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Building the 'Model Hospital'
'The model hospital' which later became a military hospital during WWI

NO doubt we’ve all come across some wastes of space in our time, ranging from the usual suspects of politicians and ‘managerial’ types, whose extent of self delusion greatly exceeds ability, to that other perennial favourite the ‘consultant.’

And a quick glance through the ‘sits vac’ of the local press confirms that the gravy train is still firmly on the tracks, for in the local health service we appear to have a need for ‘Non Executive Directors.’

But then who is going to apply at only £12,000 for up to four days per month?

And surely that can’t be four full days; the little lambs would freak out with stress.

Still, they’ll have plenty of time to chill, by helping out on the wards. But in the days before state funding there was little money around, and the poor had little recourse to any sort of medical treatment. In fact even at the turn of the 20th century hospitals in Britain were only supported by voluntary contributions, endowments, and patients’ payments, and in many towns ‘Hospital Week’ was an annual feature to raise money for the purpose.

But the district of Woburn was more fortunate, for Mary, the wife of the 11th Duke of Bedford, not only set up her own cottage hospital but devoted herself to the actual nursing.

It had been in India during his service as aide-de-camp to the Viceroy that she had first made the acquaintance of her future husband, and after their marriage in 1888 on their return to England she set up a cottage hospital in Woburn.

Indeed, such was her devotion that by taking a course of lectures at London Hospital she would qualify as a nurse and operations sister, and later even acquire the skills of a radiologist and radiographer.

Then as a replacement for her earlier centre, during 1902-3 she had a ‘model hospital’ built to her own design, which, with accommodation for 14 patients, would be subsequently run by her private physician Dr Glendining, who, having purchased the property in 1903, she installed at ‘Woodcote’, at Aspley Guise.

With the outbreak of World War One the facility became a military hospital – as also the converted Riding School and indoor tennis court at Woburn Abbey did – and in tending the casualties Mary would regularly work 16 hours a day.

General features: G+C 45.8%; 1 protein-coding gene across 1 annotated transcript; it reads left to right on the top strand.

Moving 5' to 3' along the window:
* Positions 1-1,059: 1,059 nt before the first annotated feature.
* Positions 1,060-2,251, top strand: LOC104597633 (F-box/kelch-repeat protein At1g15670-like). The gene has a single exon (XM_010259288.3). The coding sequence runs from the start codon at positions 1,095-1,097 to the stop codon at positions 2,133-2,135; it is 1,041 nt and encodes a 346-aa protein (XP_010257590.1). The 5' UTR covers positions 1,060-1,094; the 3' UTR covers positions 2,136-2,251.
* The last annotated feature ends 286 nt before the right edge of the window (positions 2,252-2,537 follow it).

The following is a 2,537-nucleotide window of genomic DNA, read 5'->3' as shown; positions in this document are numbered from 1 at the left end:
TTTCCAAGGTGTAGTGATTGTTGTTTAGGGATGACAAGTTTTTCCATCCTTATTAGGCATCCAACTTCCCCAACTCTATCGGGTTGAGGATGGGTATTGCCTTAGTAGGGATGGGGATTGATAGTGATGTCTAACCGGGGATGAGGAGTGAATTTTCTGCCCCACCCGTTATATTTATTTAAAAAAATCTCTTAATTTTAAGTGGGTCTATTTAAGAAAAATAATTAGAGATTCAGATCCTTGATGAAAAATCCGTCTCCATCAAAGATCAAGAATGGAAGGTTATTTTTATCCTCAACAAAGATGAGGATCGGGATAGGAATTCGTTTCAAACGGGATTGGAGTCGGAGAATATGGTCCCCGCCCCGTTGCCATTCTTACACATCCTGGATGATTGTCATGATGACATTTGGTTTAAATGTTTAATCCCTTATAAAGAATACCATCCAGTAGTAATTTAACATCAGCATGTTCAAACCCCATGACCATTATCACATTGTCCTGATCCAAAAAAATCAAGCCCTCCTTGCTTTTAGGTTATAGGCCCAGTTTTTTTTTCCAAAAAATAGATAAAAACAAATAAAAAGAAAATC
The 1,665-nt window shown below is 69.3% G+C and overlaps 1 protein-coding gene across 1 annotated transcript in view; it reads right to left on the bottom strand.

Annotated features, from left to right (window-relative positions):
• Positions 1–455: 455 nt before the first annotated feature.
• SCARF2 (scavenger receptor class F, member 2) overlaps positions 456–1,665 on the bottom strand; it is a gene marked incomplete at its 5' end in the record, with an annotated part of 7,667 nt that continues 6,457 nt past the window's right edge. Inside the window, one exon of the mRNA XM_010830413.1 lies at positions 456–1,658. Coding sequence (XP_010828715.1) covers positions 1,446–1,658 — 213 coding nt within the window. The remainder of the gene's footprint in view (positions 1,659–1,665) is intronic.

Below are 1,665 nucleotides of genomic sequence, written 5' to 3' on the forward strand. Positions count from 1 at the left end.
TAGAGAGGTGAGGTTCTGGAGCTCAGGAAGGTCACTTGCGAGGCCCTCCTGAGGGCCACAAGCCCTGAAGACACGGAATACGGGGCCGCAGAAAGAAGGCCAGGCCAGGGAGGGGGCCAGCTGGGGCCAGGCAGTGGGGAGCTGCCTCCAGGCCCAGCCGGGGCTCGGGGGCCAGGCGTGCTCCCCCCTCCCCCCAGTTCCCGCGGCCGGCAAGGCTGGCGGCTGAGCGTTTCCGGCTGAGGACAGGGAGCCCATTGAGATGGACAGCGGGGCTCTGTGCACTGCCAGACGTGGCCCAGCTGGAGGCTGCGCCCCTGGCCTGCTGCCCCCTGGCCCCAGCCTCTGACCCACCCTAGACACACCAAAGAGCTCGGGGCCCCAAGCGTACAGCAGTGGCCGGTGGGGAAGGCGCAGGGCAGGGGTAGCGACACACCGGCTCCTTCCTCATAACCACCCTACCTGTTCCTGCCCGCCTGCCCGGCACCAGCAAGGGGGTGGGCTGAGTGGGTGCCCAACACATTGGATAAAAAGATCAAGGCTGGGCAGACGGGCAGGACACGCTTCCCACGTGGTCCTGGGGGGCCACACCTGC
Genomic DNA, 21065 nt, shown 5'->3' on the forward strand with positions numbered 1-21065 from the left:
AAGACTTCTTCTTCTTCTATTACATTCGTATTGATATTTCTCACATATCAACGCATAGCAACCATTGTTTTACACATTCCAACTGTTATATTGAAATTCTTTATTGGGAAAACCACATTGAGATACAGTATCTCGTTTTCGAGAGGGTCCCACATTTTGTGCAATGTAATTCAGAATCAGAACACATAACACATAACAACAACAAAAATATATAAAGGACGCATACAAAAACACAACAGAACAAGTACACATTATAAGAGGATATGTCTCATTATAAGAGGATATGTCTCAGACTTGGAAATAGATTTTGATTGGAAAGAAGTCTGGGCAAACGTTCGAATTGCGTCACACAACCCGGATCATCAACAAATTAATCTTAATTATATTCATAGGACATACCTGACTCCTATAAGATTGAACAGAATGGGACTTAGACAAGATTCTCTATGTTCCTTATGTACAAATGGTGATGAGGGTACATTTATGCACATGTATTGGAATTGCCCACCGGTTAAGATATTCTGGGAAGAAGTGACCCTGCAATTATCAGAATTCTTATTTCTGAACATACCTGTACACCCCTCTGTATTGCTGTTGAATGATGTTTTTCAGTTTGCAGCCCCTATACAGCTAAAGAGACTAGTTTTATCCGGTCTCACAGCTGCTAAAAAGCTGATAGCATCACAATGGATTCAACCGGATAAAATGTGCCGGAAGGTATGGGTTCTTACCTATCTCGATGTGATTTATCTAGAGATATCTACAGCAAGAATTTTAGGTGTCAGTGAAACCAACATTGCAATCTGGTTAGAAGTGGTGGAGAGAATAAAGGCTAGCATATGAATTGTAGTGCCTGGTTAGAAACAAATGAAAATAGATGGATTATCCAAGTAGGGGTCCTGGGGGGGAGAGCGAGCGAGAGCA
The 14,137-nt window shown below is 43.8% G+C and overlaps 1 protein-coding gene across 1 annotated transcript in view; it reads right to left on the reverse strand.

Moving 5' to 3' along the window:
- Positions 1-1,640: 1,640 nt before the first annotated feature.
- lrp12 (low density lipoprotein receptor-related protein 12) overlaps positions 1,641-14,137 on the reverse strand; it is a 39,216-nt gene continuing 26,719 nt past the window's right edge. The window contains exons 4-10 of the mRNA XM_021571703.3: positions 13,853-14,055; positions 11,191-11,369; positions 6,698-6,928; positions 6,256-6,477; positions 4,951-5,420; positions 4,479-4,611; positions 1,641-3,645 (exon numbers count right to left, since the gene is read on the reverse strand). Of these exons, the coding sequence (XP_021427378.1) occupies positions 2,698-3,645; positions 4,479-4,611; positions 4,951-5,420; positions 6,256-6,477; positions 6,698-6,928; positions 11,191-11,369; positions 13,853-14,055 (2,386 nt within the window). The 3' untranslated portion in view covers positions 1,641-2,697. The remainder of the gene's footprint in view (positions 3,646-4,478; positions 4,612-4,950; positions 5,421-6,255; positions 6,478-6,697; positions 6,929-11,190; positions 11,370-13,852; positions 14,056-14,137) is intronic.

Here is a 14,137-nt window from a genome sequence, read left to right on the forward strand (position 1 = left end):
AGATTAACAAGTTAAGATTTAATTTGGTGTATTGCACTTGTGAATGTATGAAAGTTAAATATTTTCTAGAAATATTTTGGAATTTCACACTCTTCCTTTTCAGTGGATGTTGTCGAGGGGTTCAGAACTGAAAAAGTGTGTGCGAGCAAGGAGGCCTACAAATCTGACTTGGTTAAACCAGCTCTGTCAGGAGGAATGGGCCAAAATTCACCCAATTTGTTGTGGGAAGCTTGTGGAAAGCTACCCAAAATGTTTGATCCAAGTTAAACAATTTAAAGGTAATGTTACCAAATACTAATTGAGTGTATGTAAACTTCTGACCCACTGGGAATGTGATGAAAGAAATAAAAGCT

In 1917 the hospital was then designated as a special surgical military hospital, and to here in a fleet of ambulances the wounded would be brought from the ambulance trains arriving at Bletchley station, direct from France. Some 2,453 NCOs and men were destined to pass through the Woburn facility, and in due course the Duchess would erect a plaque in the local church to commemorate the 60 NCOs and men who, between 1914 and 1920, died at the hospital.

Also commemorated would be Johannes Zacherias Truter FRCS of Wellington, South Africa, who until his death on December 15, 1918 had been the assistant surgeon at the hospital.

Apart from nursing, the Duchess also developed a passion for flying, but on a flight from her airstrip at Woburn she went missing in 1937, and parts of the wreckage would later be washed up at Yarmouth.

Following her death the Woburn hospital closed, and during World War Two became a printing centre for propaganda literature.

After the war, the premises, known as Maryland, became a hostel for Cranfield College, and then in more recent years an adult education centre.

However, this recently closed and the building is now being converted into apartments

But back to perusing the ‘sits vac,’ and as one who can only forlornly gaze at the heights of ‘Non Executive Director,’ on the same page my attention was drawn to becoming an extra in ‘Adult films,’ which one naturally assumed to be some part in a gardening or home cooking documentary. So imagine the fit of the vapours when informed au contraire.

Oh well, back to the day job, for it seems both careers are best avoided, unless you’re happy to display more than seems decent of bare faced cheek.